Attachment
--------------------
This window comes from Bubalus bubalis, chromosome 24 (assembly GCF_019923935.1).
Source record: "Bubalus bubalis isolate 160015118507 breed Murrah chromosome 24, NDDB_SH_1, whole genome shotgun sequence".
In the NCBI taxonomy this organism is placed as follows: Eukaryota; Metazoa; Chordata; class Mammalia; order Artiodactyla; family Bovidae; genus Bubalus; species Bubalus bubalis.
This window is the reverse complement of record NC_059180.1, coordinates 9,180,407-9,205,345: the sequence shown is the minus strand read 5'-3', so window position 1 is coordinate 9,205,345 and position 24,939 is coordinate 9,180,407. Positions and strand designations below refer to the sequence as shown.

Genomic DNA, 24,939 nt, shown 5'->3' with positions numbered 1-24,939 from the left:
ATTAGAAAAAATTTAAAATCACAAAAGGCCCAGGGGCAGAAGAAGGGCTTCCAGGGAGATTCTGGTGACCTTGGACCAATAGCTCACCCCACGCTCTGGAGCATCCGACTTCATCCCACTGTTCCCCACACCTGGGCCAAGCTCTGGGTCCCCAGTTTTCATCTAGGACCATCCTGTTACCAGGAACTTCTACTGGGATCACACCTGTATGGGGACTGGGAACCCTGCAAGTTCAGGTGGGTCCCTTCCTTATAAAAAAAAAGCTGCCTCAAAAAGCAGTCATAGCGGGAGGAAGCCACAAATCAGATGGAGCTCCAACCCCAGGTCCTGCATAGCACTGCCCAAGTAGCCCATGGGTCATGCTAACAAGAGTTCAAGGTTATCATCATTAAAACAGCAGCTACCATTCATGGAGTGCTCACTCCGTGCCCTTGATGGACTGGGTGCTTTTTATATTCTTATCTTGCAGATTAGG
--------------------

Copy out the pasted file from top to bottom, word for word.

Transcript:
This window comes from Bubalus bubalis, chromosome 24 (assembly GCF_019923935.1).
Source record: "Bubalus bubalis isolate 160015118507 breed Murrah chromosome 24, NDDB_SH_1, whole genome shotgun sequence".
In the NCBI taxonomy this organism is placed as follows: Eukaryota; Metazoa; Chordata; class Mammalia; order Artiodactyla; family Bovidae; genus Bubalus; species Bubalus bubalis.
This window is the reverse complement of record NC_059180.1, coordinates 9,180,407-9,205,345: the sequence shown is the minus strand read 5'-3', so window position 1 is coordinate 9,205,345 and position 24,939 is coordinate 9,180,407. Positions and strand designations below refer to the sequence as shown.

Genomic DNA, 24,939 nt, shown 5'->3' with positions numbered 1-24,939 from the left:
ATTAGAAAAAATTTAAAATCACAAAAGGCCCAGGGGCAGAAGAAGGGCTTCCAGGGAGATTCTGGTGACCTTGGACCAATAGCTCACCCCACGCTCTGGAGCATCCGACTTCATCCCACTGTTCCCCACACCTGGGCCAAGCTCTGGGTCCCCAGTTTTCATCTAGGACCATCCTGTTACCAGGAACTTCTACTGGGATCACACCTGTATGGGGACTGGGAACCCTGCAAGTTCAGGTGGGTCCCTTCCTTATAAAAAAAAAGCTGCCTCAAAAAGCAGTCATAGCGGGAGGAAGCCACAAATCAGATGGAGCTCCAACCCCAGGTCCTGCATAGCACTGCCCAAGTAGCCCATGGGTCATGCTAACAAGAGTTCAAGGTTATCATCATTAAAACAGCAGCTACCATTCATGGAGTGCTCACTCCGTGCCCTTGATGGACTGGGTGCTTTTTATATTCTTATCTTGCAGATTAGG